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Egyptian Classical Music:

3 CDs reviewed

Entertainment or Education?

2 CD Reviews by Amina Goodyear
posted February 11, 2011

The Art of the Early Egyptian Qanun Vol. 1 & 2, performed byThe Traditional Arabic Music Ensemble

  1. Volume 1 is 51:26 minutes in length and is performed by George Sawa, qanun;  Suzanne Meyers Sawa, darabukka, doholla, mazhar, duff; Raymond Sarweh, riqq.
  2. Volume 2 is 55:53 minutes long and is performed by George Sawa, qanun, Suzanne Sawa, darabukka, mazhar, duff; Michel Merhaj Baklouk, riqq, and darabukka.

Although the two CDs were produced at different times and are sold separately, I would highly recommend that they be bought and used as a pair; therefore, I am reviewing them as a single unit. I believe that these two CDs are meant to be educational rather than solely for listening or dancing. The qanun used in the CDs is an antique bought by George Sawa in a trip to Egypt in 1974. He restored it to its original construction and fashioned it to sound as close to the original as possible.  In both CDs, Dr. Sawa attempts to recreate the music as it was originally played. This music is historic and covers a time span from the early 17th century to the mid 20th century.

These CDs could be invaluable and important additions to your music and dance library providing an audible history of the times of early music from the beginning of the 17th century to the mid 20th century and from the Ottoman Empire and Syria to Egypt.

When studied, these CDs show a progression of how the rhythms and the music grew and changed. Some especially valuable examples of the music and songs of the period are represented.

I wonder about the title of the 2 CDs. Because some of the pieces seem to be music from Andalusia, Syria, Roumania, Turkey, and the Ottoman Empire, perhaps a better title would have been "A Musicial History Leading to the Art of the Early Egypian Qanun."

Perhaps Dr. Sawa may be too close to all this music to realize that we, as the novice and often uninitiated listeners, dancers or budding musicians, are not aware of all the influences other countries may have had on Egypt either as part of the Ottoman Empire as it was colonized or becoming colonizers, or simply as neighboring tribes and countries.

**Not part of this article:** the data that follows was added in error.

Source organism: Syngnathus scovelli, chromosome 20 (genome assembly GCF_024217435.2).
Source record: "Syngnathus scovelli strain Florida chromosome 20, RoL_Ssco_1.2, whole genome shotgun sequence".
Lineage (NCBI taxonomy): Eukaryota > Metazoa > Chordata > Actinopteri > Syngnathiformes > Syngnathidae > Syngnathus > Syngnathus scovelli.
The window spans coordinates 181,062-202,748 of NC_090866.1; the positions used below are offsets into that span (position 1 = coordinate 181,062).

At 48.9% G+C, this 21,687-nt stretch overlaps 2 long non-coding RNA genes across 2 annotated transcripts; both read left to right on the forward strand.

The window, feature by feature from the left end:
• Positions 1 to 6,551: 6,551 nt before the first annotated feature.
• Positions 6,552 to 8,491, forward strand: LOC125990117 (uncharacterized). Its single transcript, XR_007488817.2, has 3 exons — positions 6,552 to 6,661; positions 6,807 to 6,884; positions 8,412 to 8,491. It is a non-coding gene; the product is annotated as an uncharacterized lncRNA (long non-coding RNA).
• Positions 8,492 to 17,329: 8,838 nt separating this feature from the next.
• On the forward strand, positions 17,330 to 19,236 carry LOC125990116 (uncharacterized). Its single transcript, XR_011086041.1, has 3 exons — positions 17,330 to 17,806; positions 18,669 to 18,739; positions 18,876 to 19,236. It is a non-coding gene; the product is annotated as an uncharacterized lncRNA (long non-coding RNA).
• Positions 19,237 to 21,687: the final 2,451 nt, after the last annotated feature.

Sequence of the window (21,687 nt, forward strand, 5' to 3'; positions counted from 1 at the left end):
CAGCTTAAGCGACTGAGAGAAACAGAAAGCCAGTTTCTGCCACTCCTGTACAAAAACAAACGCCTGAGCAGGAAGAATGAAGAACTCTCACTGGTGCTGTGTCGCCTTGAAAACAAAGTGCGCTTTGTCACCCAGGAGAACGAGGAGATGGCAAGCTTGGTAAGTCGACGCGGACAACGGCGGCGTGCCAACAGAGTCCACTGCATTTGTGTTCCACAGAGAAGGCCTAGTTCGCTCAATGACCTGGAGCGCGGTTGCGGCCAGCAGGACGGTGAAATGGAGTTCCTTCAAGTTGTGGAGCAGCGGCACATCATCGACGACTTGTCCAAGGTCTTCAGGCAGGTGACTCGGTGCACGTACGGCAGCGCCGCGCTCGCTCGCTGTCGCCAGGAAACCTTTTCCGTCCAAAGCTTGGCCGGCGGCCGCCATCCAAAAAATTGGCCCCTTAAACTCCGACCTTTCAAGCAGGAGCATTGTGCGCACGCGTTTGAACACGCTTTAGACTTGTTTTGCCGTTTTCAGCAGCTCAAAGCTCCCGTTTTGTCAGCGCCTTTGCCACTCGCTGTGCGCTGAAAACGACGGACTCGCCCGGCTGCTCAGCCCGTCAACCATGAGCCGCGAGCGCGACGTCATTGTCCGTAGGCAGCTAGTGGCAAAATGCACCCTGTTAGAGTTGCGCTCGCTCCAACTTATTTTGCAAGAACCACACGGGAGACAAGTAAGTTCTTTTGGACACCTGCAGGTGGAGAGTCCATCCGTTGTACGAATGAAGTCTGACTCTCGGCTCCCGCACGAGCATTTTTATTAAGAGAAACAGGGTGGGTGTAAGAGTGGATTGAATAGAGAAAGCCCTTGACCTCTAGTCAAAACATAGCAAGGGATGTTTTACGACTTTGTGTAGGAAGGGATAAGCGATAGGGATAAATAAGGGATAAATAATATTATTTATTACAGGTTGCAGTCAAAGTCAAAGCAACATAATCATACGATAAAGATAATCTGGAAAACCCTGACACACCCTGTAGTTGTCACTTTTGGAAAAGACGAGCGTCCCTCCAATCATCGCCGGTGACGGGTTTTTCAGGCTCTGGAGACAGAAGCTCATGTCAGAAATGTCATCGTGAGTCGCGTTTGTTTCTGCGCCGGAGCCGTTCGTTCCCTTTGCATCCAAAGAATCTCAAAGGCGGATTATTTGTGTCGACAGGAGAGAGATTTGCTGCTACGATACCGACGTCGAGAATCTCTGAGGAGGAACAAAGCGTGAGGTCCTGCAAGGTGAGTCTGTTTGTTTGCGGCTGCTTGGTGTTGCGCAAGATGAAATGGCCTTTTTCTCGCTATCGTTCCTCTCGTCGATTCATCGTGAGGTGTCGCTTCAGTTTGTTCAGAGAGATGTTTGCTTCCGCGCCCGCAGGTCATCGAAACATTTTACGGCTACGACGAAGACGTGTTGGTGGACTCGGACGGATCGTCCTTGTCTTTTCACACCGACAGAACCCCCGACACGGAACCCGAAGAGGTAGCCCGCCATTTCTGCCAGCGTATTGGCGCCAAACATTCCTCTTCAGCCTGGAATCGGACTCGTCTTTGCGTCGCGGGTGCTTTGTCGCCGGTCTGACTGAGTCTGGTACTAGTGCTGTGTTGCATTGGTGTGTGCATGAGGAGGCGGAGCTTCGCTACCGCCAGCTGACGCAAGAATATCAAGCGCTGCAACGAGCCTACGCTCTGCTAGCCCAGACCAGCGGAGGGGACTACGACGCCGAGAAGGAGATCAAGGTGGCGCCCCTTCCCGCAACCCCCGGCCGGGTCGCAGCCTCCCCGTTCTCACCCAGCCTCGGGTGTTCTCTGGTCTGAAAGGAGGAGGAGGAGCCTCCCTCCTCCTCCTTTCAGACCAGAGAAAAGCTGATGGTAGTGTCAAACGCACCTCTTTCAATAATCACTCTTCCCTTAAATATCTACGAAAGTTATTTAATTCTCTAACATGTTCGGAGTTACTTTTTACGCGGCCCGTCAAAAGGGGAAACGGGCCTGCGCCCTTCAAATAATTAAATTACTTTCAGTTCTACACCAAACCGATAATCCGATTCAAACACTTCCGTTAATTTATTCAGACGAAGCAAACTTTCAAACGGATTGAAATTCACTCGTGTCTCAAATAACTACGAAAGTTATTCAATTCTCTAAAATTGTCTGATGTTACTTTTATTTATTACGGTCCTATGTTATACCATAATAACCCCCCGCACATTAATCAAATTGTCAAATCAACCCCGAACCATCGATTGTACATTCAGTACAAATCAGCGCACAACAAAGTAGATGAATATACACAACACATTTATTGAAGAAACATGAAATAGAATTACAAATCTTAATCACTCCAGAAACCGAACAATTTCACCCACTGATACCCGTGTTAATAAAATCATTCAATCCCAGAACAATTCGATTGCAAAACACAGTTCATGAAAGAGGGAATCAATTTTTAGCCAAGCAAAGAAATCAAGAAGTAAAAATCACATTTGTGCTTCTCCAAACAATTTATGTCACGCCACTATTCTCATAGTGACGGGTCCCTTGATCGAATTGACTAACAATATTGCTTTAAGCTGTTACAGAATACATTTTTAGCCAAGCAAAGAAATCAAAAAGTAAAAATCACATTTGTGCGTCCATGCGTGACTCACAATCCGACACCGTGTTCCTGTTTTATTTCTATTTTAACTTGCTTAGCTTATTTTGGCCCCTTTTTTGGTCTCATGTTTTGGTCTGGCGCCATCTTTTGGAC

As this seems to be more an educational rather than an entertainment CD, it would have been nice to have the liner notes give a short history of Egypt (as well as her colonizers) to put the musical history in perspective.

One disappointment for me is that the music is literal and seems to be played as a demonstration of what was rather than how it actually might have been played in a taht (small music ensemble) or at a concert of that particular time.

In the first volume the drum sounds a bit heavy and, at times, a little too dominant. I wonder, (because of all I hear of the music of those times) was the drum was played at all? I always felt or thought that during these historical times that the drum was almost non-existent in this type of music, being saved more for folklore and country music, and that the riq was the percussion of choice in most instances. I found the drumming to be a little irritating personally–continuously playing what I label “Belly dancers’ Beledy”. It didn’t seem to change in mood and sounded a bit busy to me. In Volume 2, the drumming seems to be electronically mixed down a little more and, therefore, less dominant.

I hate to be picky, but I also thought that the goblet shaped hand drum in Egypt is known as a tabla and that the darabukka is its Turkish name. If the reason it is named a darabukka in the credits is because the music is from the Ottoman Empire period, I would prefer that fact be mentioned somewhere in the liner notes.